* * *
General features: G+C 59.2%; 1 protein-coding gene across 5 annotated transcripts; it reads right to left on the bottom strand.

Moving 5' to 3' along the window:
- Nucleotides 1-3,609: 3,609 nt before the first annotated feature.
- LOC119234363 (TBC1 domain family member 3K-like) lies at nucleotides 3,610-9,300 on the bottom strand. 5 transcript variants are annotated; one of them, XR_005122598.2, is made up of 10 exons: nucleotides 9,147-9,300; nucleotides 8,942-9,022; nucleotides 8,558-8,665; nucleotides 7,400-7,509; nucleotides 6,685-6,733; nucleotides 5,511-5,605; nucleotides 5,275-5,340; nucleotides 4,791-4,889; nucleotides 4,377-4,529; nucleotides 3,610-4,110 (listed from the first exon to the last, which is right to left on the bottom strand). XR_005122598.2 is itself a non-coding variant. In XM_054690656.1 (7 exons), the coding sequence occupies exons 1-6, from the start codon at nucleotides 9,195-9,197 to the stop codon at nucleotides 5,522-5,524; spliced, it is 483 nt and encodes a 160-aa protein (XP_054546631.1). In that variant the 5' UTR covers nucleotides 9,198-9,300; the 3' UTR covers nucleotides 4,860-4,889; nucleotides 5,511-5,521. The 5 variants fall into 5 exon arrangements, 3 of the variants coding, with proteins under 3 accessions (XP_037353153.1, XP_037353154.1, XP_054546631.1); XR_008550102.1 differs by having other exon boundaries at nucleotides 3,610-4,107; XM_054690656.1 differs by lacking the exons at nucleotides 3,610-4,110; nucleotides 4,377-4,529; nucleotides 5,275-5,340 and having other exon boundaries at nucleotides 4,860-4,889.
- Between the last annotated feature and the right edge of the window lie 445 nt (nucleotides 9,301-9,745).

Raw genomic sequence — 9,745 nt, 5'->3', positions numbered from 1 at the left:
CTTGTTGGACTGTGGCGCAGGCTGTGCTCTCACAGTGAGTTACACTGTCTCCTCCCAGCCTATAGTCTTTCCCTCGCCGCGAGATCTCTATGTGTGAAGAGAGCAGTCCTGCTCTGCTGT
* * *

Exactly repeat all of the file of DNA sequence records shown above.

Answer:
General features: G+C 59.2%; 1 protein-coding gene across 5 annotated transcripts; it reads right to left on the bottom strand.

Moving 5' to 3' along the window:
- Nucleotides 1-3,609: 3,609 nt before the first annotated feature.
- LOC119234363 (TBC1 domain family member 3K-like) lies at nucleotides 3,610-9,300 on the bottom strand. 5 transcript variants are annotated; one of them, XR_005122598.2, is made up of 10 exons: nucleotides 9,147-9,300; nucleotides 8,942-9,022; nucleotides 8,558-8,665; nucleotides 7,400-7,509; nucleotides 6,685-6,733; nucleotides 5,511-5,605; nucleotides 5,275-5,340; nucleotides 4,791-4,889; nucleotides 4,377-4,529; nucleotides 3,610-4,110 (listed from the first exon to the last, which is right to left on the bottom strand). XR_005122598.2 is itself a non-coding variant. In XM_054690656.1 (7 exons), the coding sequence occupies exons 1-6, from the start codon at nucleotides 9,195-9,197 to the stop codon at nucleotides 5,522-5,524; spliced, it is 483 nt and encodes a 160-aa protein (XP_054546631.1). In that variant the 5' UTR covers nucleotides 9,198-9,300; the 3' UTR covers nucleotides 4,860-4,889; nucleotides 5,511-5,521. The 5 variants fall into 5 exon arrangements, 3 of the variants coding, with proteins under 3 accessions (XP_037353153.1, XP_037353154.1, XP_054546631.1); XR_008550102.1 differs by having other exon boundaries at nucleotides 3,610-4,107; XM_054690656.1 differs by lacking the exons at nucleotides 3,610-4,110; nucleotides 4,377-4,529; nucleotides 5,275-5,340 and having other exon boundaries at nucleotides 4,860-4,889.
- Between the last annotated feature and the right edge of the window lie 445 nt (nucleotides 9,301-9,745).

Raw genomic sequence — 9,745 nt, 5'->3', positions numbered from 1 at the left:
CTTGTTGGACTGTGGCGCAGGCTGTGCTCTCACAGTGAGTTACACTGTCTCCTCCCAGCCTATAGTCTTTCCCTCGCCGCGAGATCTCTATGTGTGAAGAGAGCAGTCCTGCTCTGCTGT